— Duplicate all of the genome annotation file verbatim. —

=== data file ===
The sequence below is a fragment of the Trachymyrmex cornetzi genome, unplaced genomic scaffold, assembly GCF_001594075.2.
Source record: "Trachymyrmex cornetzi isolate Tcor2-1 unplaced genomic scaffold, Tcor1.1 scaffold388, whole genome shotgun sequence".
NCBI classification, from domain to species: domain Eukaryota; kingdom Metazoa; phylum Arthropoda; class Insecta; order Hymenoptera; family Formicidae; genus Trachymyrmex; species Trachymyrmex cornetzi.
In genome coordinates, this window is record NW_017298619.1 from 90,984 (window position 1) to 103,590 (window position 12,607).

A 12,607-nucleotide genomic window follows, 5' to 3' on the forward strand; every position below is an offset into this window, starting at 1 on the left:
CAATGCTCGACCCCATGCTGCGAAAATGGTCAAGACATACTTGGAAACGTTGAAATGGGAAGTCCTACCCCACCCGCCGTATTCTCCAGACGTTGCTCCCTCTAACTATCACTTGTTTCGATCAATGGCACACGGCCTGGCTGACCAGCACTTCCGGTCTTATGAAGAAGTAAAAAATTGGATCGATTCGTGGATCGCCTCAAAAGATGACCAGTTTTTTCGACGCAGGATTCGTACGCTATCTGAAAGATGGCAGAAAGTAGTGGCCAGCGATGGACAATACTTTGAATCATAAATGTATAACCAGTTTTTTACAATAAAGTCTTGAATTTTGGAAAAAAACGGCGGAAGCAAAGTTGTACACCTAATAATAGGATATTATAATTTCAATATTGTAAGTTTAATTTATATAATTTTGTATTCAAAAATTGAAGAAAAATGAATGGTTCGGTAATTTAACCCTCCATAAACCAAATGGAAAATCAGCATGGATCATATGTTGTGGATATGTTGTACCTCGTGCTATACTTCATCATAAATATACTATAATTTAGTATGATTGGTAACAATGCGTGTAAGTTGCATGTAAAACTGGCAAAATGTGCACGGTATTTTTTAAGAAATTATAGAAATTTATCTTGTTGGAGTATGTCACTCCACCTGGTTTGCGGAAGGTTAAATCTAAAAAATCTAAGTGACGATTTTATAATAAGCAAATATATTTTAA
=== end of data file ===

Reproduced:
The sequence below is a fragment of the Trachymyrmex cornetzi genome, unplaced genomic scaffold, assembly GCF_001594075.2.
Source record: "Trachymyrmex cornetzi isolate Tcor2-1 unplaced genomic scaffold, Tcor1.1 scaffold388, whole genome shotgun sequence".
NCBI classification, from domain to species: domain Eukaryota; kingdom Metazoa; phylum Arthropoda; class Insecta; order Hymenoptera; family Formicidae; genus Trachymyrmex; species Trachymyrmex cornetzi.
In genome coordinates, this window is record NW_017298619.1 from 90,984 (window position 1) to 103,590 (window position 12,607).

A 12,607-nucleotide genomic window follows, 5' to 3' on the forward strand; every position below is an offset into this window, starting at 1 on the left:
CAATGCTCGACCCCATGCTGCGAAAATGGTCAAGACATACTTGGAAACGTTGAAATGGGAAGTCCTACCCCACCCGCCGTATTCTCCAGACGTTGCTCCCTCTAACTATCACTTGTTTCGATCAATGGCACACGGCCTGGCTGACCAGCACTTCCGGTCTTATGAAGAAGTAAAAAATTGGATCGATTCGTGGATCGCCTCAAAAGATGACCAGTTTTTTCGACGCAGGATTCGTACGCTATCTGAAAGATGGCAGAAAGTAGTGGCCAGCGATGGACAATACTTTGAATCATAAATGTATAACCAGTTTTTTACAATAAAGTCTTGAATTTTGGAAAAAAACGGCGGAAGCAAAGTTGTACACCTAATAATAGGATATTATAATTTCAATATTGTAAGTTTAATTTATATAATTTTGTATTCAAAAATTGAAGAAAAATGAATGGTTCGGTAATTTAACCCTCCATAAACCAAATGGAAAATCAGCATGGATCATATGTTGTGGATATGTTGTACCTCGTGCTATACTTCATCATAAATATACTATAATTTAGTATGATTGGTAACAATGCGTGTAAGTTGCATGTAAAACTGGCAAAATGTGCACGGTATTTTTTAAGAAATTATAGAAATTTATCTTGTTGGAGTATGTCACTCCACCTGGTTTGCGGAAGGTTAAATCTAAAAAATCTAAGTGACGATTTTATAATAAGCAAATATATTTTAA